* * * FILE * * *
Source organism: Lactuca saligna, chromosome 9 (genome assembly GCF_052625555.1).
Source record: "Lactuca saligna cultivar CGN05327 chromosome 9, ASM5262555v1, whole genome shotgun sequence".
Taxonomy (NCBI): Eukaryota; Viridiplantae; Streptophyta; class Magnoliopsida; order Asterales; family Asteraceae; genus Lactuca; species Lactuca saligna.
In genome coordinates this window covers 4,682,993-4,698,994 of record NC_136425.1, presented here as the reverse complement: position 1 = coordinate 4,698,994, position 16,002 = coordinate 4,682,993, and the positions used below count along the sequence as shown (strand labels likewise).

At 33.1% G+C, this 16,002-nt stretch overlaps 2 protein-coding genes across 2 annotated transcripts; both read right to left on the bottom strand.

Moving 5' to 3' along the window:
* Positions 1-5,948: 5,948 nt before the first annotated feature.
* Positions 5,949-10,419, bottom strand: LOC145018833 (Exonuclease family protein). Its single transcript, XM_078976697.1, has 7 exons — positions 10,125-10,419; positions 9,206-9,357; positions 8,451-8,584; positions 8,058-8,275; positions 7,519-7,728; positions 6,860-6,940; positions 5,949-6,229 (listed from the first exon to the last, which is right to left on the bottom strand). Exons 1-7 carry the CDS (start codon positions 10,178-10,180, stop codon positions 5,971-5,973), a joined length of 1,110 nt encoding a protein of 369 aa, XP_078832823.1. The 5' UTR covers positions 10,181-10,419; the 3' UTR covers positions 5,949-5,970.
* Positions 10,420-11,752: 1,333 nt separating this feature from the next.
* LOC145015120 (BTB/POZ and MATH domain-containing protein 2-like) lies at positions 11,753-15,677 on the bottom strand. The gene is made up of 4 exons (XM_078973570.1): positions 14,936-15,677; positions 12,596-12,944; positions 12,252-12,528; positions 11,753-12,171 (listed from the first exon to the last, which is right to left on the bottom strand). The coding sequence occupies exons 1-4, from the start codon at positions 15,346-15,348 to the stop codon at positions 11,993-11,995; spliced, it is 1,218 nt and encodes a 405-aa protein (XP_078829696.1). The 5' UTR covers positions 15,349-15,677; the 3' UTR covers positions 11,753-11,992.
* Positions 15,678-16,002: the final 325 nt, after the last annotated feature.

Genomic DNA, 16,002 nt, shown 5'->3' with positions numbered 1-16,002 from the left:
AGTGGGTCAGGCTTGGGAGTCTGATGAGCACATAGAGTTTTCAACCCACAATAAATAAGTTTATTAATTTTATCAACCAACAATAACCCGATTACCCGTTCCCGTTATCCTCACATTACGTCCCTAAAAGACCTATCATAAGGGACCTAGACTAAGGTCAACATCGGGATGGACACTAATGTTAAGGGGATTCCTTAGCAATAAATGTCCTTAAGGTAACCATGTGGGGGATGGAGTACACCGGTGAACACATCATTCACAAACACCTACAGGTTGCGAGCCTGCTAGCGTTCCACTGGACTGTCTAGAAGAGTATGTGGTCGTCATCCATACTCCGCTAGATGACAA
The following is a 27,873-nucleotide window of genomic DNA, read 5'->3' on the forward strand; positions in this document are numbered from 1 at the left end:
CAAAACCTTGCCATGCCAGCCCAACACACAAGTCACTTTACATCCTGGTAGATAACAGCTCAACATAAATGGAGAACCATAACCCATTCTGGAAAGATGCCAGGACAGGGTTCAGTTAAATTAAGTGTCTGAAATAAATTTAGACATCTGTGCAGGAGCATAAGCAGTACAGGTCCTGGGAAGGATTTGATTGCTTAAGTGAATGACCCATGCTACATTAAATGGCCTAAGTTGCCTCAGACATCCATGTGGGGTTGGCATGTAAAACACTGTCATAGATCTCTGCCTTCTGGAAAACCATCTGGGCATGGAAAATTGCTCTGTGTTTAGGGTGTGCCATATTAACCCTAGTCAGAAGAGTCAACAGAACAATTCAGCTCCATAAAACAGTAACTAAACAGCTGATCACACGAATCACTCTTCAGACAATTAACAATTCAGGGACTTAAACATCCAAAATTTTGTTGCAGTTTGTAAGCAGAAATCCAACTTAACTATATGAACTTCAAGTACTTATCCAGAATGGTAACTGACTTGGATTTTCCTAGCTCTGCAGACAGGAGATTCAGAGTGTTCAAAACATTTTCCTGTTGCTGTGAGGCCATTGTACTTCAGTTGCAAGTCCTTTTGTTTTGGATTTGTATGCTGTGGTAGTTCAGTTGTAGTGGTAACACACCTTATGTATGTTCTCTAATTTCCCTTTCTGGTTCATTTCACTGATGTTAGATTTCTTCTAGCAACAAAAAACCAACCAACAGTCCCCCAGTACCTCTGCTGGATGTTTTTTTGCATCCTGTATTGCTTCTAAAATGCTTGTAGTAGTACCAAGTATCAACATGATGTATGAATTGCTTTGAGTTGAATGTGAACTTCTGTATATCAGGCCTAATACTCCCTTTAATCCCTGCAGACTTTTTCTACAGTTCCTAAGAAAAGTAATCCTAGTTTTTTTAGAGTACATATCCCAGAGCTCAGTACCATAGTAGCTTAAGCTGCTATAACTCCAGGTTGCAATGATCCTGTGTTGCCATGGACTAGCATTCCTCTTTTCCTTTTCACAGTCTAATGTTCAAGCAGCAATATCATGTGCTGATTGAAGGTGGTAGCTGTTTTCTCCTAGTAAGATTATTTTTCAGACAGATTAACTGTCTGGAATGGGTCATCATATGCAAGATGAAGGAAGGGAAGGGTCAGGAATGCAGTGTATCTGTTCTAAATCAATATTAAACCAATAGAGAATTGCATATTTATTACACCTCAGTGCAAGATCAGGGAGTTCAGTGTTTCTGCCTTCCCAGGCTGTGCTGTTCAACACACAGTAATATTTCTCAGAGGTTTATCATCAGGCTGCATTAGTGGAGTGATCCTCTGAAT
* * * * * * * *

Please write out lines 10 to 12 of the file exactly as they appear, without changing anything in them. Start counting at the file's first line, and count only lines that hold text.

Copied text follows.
* LOC145015120 (BTB/POZ and MATH domain-containing protein 2-like) lies at positions 11,753-15,677 on the bottom strand. The gene is made up of 4 exons (XM_078973570.1): positions 14,936-15,677; positions 12,596-12,944; positions 12,252-12,528; positions 11,753-12,171 (listed from the first exon to the last, which is right to left on the bottom strand). The coding sequence occupies exons 1-4, from the start codon at positions 15,346-15,348 to the stop codon at positions 11,993-11,995; spliced, it is 1,218 nt and encodes a 405-aa protein (XP_078829696.1). The 5' UTR covers positions 15,349-15,677; the 3' UTR covers positions 11,753-11,992.
* Positions 15,678-16,002: the final 325 nt, after the last annotated feature.

Genomic DNA, 16,002 nt, shown 5'->3' with positions numbered 1-16,002 from the left: